Hate crimes

Published 12:00 am Thursday, May 17, 2007

Let&8217;s not sugarcoat what happened in the Alabama House of Representatives last week. Personal prejudices got the better of a majority of our representatives as they voted against expanding the state&8217;s hate crimes bill to include protection for sexual orientation.

House Minority Leader Rep. Mike Hubbard, R-Auburn, gave a flimsy excuse for why the bill failed.

True. But the state passed a hate crimes bill in 1994 that increased penalties for certain crimes when they were carried out in relation to the victim&8217;s race, religion or nationality.

Email newsletter signup

Why? Because bigotry breeds hate, and hate can breed violence. Hate crime laws set apart crimes committed out of hatred from those committed out of greed or even personal vendetta. It is a way to put a check on society and send a message that not only will the violence not be tolerated but neither will the bigotry.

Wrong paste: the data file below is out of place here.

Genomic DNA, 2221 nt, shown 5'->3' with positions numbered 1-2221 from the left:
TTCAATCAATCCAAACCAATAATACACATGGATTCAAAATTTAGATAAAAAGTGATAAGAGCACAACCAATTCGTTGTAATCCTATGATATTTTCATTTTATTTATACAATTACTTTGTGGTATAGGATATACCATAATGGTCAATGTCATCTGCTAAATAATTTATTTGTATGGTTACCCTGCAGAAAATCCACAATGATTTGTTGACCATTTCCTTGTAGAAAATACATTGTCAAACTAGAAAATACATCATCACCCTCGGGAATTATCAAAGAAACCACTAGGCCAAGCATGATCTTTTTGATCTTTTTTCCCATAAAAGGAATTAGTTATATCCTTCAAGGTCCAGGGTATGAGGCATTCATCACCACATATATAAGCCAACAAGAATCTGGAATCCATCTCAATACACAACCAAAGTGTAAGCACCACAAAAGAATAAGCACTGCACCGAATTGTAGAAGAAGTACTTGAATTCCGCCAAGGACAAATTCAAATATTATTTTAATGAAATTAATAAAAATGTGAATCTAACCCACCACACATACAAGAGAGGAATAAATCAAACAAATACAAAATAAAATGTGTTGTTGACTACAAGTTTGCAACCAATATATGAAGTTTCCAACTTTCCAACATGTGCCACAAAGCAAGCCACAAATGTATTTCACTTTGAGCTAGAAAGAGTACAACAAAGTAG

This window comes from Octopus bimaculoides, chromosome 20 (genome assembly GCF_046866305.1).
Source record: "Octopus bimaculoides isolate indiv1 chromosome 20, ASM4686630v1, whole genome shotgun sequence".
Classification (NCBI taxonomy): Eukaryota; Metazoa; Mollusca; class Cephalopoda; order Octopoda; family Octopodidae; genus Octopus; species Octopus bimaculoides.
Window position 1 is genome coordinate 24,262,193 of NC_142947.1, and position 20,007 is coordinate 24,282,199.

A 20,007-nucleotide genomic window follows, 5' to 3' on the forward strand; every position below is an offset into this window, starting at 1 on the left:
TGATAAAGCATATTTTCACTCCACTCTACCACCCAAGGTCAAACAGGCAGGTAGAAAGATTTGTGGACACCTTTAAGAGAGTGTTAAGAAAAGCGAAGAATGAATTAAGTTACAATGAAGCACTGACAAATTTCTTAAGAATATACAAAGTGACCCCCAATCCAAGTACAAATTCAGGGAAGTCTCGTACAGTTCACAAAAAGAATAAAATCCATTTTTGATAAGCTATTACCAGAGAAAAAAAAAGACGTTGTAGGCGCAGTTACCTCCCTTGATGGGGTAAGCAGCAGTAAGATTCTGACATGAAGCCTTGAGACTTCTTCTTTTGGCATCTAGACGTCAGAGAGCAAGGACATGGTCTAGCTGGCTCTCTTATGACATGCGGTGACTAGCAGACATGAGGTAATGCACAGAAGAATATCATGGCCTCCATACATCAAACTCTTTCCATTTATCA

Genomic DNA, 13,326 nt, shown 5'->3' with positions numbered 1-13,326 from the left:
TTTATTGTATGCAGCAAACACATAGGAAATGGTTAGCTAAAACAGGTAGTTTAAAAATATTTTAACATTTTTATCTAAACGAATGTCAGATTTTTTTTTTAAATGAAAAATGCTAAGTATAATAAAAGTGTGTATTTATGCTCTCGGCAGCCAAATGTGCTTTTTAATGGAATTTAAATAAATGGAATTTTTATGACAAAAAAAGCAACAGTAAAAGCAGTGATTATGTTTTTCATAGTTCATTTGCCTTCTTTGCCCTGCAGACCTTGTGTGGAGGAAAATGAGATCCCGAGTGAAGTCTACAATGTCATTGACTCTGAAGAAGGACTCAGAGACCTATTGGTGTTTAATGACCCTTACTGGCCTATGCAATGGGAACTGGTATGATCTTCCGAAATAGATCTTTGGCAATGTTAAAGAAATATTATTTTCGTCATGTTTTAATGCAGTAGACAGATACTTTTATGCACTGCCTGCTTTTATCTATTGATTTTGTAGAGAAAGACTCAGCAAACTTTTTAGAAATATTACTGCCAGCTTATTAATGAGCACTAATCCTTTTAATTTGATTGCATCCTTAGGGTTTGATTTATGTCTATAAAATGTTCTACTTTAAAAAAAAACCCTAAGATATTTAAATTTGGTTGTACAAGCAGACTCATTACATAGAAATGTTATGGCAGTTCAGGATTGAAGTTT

But undoubtedly, bigotry over sexual orientation is allowed in Alabama, and a majority of our representatives have said so.

But we don&8217;t believe Hubbard&8217;s excuse. It seems more probable that our legislators voted as they did because of personal religious beliefs about homosexuality.

We respect the belief that some religious dominations have concerning homosexuality and it being a sin. But this is not a &8220;Christian&8221; doctrine. While some denominations are wholesale against homosexuality, some denominations tolerate and even accept homosexuality.

Furthermore, persona religious beliefs should not be the ruling factor in crafting policy. Our lawmakers should craft policy in the best interest of the people. In this case, our leaders failed at doing so.

Instead, they let personal prejudices override what would have been sound policy.